When the dinner conversation turns to crocodiles, you know this is no ordinary music festival.

Crocodiles are a regular part of life in Townsville, North Queensland. One was recently seen loping down The Strand, Townsville's equivalent of Auckland's Mission Bay waterfront. The animal was 4.7 metres long and described by local police as "a bit snappy."

Away from its hungry reptiles, Townsville is the largest city brushing the Great Barrier Reef, known for its league team and V8s round, Australia's largest defence base, and holiday-makers fleeing colder climates. It's also home to one of the Southern Hemisphere's foremost classical music events, the nine-day Australian Festival of Chamber Music (AFCM), currently enjoying its 26th edition.

Star Australian pianist Piers Lane provides the artistic vision. Although living much of the time in London, Lane programmes the festival and with his name and contacts can attract genuine big hitters. This year's AFCM boasts international artists like Wolfgang Emanuel Schmidt - a winner of New Zealand's Adam Cello Competition - and the English violinist Tasmin Little, who's on her second AFCM.


Little and Lane work together often, and it was the pianist who convinced her to visit Townsville for the first time two years ago.

"I just had such a lovely time," Little says. "It wasn't too difficult to persuade me to return. The repertoire is always interesting and Piers always gets together a lovely group of people."

That conviviality extends to how the artists interact with the audience away from the stage. The musicians share a hotel with many of the concertgoers, and snatches of music-related conversation can be heard whenever you step in a lift. At one concert I spot Little chatting to a group of fans just minutes before she goes onstage.

"Festivals by their nature are usually less formal," she says. "But that doesn't mean you don't have to do your work and put on fantastic concerts, not a bit of it. What it means is that the audience are coming for the pure pleasure of it; they're not here to be seen, they're here because they're quite open minded and quite happy to try something new."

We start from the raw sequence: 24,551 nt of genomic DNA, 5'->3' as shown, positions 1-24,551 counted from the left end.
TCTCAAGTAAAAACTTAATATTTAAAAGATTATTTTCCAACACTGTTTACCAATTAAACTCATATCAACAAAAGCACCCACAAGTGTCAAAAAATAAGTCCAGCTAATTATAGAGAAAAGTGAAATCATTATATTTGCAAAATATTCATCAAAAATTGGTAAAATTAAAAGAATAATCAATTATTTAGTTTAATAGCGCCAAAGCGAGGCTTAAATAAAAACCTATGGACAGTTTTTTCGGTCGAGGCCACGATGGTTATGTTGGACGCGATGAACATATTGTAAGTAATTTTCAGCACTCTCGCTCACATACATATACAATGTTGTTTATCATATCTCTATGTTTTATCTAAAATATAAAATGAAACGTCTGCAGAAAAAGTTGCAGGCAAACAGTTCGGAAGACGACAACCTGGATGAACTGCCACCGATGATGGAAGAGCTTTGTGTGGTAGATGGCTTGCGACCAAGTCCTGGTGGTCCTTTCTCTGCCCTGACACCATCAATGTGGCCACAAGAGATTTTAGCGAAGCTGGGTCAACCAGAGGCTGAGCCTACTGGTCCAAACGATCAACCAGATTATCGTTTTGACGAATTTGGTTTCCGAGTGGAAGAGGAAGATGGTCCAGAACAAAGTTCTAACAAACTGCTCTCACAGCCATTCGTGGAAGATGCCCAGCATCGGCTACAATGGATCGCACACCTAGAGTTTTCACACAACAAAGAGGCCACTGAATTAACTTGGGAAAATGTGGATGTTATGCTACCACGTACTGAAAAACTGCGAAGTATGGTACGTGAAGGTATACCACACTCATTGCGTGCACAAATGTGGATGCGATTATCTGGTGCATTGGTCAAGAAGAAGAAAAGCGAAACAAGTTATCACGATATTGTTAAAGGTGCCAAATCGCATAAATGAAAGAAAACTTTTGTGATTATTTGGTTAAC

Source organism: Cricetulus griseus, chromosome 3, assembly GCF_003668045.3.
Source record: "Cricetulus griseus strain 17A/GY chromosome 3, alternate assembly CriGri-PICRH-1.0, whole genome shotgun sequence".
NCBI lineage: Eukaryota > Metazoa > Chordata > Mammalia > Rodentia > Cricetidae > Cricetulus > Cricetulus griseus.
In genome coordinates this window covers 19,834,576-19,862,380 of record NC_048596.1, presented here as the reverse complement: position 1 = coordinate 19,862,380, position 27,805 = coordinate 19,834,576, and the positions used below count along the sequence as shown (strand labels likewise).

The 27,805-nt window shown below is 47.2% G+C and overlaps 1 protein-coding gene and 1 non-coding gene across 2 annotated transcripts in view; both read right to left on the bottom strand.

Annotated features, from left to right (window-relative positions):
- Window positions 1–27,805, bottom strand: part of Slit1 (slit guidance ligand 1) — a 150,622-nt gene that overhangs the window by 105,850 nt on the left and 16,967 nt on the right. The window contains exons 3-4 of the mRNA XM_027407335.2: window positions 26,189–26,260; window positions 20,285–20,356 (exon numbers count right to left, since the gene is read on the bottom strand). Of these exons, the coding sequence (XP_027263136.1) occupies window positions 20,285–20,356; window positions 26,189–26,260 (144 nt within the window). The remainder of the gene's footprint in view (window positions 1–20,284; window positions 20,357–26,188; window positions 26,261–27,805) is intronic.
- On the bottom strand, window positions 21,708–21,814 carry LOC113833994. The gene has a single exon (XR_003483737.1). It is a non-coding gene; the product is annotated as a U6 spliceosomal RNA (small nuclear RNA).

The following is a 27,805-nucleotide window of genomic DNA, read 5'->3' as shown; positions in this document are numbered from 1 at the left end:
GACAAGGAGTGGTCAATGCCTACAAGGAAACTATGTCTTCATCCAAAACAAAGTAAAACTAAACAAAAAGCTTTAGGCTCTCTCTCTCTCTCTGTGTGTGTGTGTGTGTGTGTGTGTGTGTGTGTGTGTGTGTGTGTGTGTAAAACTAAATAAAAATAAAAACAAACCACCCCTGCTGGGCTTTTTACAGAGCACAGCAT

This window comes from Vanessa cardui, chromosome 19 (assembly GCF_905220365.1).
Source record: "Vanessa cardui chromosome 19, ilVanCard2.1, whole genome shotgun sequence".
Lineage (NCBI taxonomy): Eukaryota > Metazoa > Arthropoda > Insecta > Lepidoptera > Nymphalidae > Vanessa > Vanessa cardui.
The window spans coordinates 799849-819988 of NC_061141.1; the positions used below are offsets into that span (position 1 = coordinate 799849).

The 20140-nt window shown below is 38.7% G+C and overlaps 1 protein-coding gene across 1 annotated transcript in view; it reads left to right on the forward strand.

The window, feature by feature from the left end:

She's right about the open mindedness. At one concert I witness the audience clap enthusiastically for Mozart's Divertimento in E-flat but give a standing ovation for percussionist Claire Edwardes's powerhouse performance of Flash, a solo marimba work by contemporary Aussie composer Matthew Hindson. That reaction gives lie to the cliché about classical audiences being old and, by extension, conservative.

The audience isn't young - roughly the age of your average Rolling Stone, at a guess - but in the spirit of Keith Richards, this lot seem willing to try anything. It's a leap of faith most arts organisations would kill for.

In many cases, it again comes back to Piers Lane. Take Brisbane couple Jan and David Robinson, for example. They're self-described Lane groupies who come to Townsville every year. "If Piers has programmed it, I know it'll be worthwhile. I trust him," Jan says.

The Robinsons are latter-day arts patrons, and Jan admits that when they initially offered Lane financial support, they thought they were helping a struggling local artist, not one of the world's leading pianists. They opened a correspondence with Lane and now follow him all over the world.

"We don't take cruises; we follow Piers."

They're Tasmin Little's sponsors at this festival and, initially through Lane and now independently, they have a friendship with the violinist as well. There's a dedication to Jan in Lane and Little's new CD.

At a time of ever-shrinking government funding, the arts survive on people like Jan and David. There's also an army of volunteers. They help with tickets, shuttle artists to and from concerts, and do any number of those other little things that need to happen for an event like this to click. We hitch a ride with Judy. She tells us she's been coming to the festival since it started and when the call came for volunteers, it seemed natural for her to get involved. As well as helping the festival, Judy runs the Barrier Reef Orchestra.

Thanks to Jan, David, Judy and many others like them, the AFCM does a lot with relatively little. A full programme of chamber concerts is complemented by free events, including a gig in the park that attracts an estimated 5000 people. A winterschool is dedicated to gifted young musicians. And there is both an artist-in-residence - currently the Goldner Quartet - and, in Paul Stanhope, a composer-in-residence of some acclaim.

Stanhope's music is sprinkled throughout the festival. He says it's the sort of setting that works well for a composer, and allows space to air new compositions as well as offering the chance to dust off existing ones.